The Writers Guild of America (WGA) strike reminds us that the media and entertainment industry must be braced for disruption at all times. Four weeks in, it remains unknown when and how writers and the Alliance of Motion Picture and Television Producers (AMPTP) will reach a deal. But streamers can’t afford to wait.
While massive conglomerates can pull from their enormous libraries, others will have to shift gears and figure out how to monetize a potential shortage of content. The near future could be a particularly rocky road for companies that rely on scripted content, but finding fresh content is a potential struggle for everyone — exacerbated by an already downward trend in production budgets.
The companies positioned to fare well, in hindsight, are those that commissioned unscripted shows and overseas productions earlier this year. Intentionally or not, they mitigated the impact of a writers’ strike. But those that don’t fall into that category shouldn’t despair. With the right strategies, audience engagement is possible.
Advertising and Licensing Revenue
Beginning in 2020, a content shortage due to COVID-imposed production delays hastened the rise of ad-supported streaming. Viewers’ options exploded in the last few years as massive back catalogs were released to AVOD services and FAST channels.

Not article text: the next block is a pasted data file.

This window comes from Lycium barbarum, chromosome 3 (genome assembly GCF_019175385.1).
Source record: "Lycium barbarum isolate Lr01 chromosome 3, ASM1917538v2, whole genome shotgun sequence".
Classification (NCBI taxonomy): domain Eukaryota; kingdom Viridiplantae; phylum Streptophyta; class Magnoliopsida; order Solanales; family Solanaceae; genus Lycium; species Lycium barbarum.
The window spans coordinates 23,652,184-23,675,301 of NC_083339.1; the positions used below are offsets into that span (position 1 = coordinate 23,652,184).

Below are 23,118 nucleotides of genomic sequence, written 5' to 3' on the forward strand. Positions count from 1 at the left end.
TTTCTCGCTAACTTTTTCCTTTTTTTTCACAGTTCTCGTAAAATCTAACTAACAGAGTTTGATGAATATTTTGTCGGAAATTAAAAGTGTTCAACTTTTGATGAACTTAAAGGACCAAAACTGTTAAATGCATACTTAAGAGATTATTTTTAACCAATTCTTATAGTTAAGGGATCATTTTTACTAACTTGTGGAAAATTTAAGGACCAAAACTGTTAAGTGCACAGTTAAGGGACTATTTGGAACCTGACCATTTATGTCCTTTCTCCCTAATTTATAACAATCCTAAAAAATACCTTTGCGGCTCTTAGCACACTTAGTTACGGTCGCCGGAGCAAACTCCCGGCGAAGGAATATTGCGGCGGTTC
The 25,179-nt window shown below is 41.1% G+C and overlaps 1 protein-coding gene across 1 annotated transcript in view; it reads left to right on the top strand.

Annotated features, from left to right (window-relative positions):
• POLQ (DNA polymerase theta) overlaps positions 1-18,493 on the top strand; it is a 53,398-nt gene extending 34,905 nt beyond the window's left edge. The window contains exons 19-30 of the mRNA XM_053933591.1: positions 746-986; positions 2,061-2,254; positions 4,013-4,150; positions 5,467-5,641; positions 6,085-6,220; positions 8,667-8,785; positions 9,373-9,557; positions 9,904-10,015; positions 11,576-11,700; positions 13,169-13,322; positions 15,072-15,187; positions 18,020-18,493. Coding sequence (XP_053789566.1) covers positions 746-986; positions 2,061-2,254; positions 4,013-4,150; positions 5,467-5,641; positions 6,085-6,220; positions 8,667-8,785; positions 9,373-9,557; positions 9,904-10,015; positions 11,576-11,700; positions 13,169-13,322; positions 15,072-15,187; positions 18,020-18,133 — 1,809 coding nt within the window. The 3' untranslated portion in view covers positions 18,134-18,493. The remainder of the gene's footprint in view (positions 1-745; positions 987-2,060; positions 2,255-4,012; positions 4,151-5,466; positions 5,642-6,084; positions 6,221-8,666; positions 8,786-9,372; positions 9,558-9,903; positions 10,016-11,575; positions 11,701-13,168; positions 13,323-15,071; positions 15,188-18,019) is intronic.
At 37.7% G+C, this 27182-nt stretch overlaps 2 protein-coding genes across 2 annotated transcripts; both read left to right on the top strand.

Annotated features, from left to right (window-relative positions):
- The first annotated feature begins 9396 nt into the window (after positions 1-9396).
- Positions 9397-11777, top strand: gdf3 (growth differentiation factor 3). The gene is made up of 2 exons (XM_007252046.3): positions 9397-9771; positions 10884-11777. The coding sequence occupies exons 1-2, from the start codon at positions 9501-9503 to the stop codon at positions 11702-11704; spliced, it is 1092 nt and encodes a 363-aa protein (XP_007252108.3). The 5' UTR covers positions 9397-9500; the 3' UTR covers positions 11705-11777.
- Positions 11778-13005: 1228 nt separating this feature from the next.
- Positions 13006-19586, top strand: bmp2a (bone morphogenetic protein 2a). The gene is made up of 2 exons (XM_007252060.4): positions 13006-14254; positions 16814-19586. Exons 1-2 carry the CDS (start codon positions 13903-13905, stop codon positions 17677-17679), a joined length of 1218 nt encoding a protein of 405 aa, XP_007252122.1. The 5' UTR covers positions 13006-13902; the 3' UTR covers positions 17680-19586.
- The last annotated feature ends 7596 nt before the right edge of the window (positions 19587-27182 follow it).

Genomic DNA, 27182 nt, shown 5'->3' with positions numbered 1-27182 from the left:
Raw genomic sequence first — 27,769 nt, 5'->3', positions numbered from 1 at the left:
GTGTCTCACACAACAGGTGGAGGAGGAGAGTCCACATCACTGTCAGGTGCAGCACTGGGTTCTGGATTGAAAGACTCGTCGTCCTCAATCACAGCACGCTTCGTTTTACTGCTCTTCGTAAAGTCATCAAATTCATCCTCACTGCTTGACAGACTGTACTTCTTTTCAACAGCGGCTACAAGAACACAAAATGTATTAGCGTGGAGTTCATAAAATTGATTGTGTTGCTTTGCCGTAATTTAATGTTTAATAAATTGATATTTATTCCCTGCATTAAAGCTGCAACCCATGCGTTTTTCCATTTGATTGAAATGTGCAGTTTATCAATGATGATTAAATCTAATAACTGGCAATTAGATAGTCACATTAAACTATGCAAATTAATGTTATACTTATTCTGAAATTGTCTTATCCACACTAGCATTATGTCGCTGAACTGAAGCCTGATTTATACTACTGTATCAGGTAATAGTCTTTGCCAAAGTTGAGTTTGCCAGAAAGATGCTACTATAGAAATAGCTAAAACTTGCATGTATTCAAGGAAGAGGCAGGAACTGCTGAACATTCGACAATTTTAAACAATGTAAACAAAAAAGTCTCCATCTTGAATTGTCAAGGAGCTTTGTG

While many FAST channels are built on older TV shows and movies, growing competition has encouraged companies to roll out original content as well. General entertainment, such as movies and series, is the largest genre on FAST; 53% of that content is drama and 47% is unscripted, according to Variety.
Scripted linear programming will be hardest hit by an extended strike, which could further accelerate studios’ and networks’ shifts to streaming, whether through owned channels and services or expanded licensing.
If the strike drags out, larger players like The Walt Disney Co. have the luxury of large libraries to compensate for revenues lost from less original content. They have the data and analytical wherewithal to generate value in licensing deals and similar negotiations, too. Companies with an M&A advantage, like Paramount Plus and Showtime, can likewise leverage significant content libraries, content that’s already in the pipeline, or content previously left off their streaming services as they also hold out against the strike. Others will pivot; Amazon recently announced plans to license originals outside its owned services for the first time, via the new Amazon MGM Studios Distribution unit.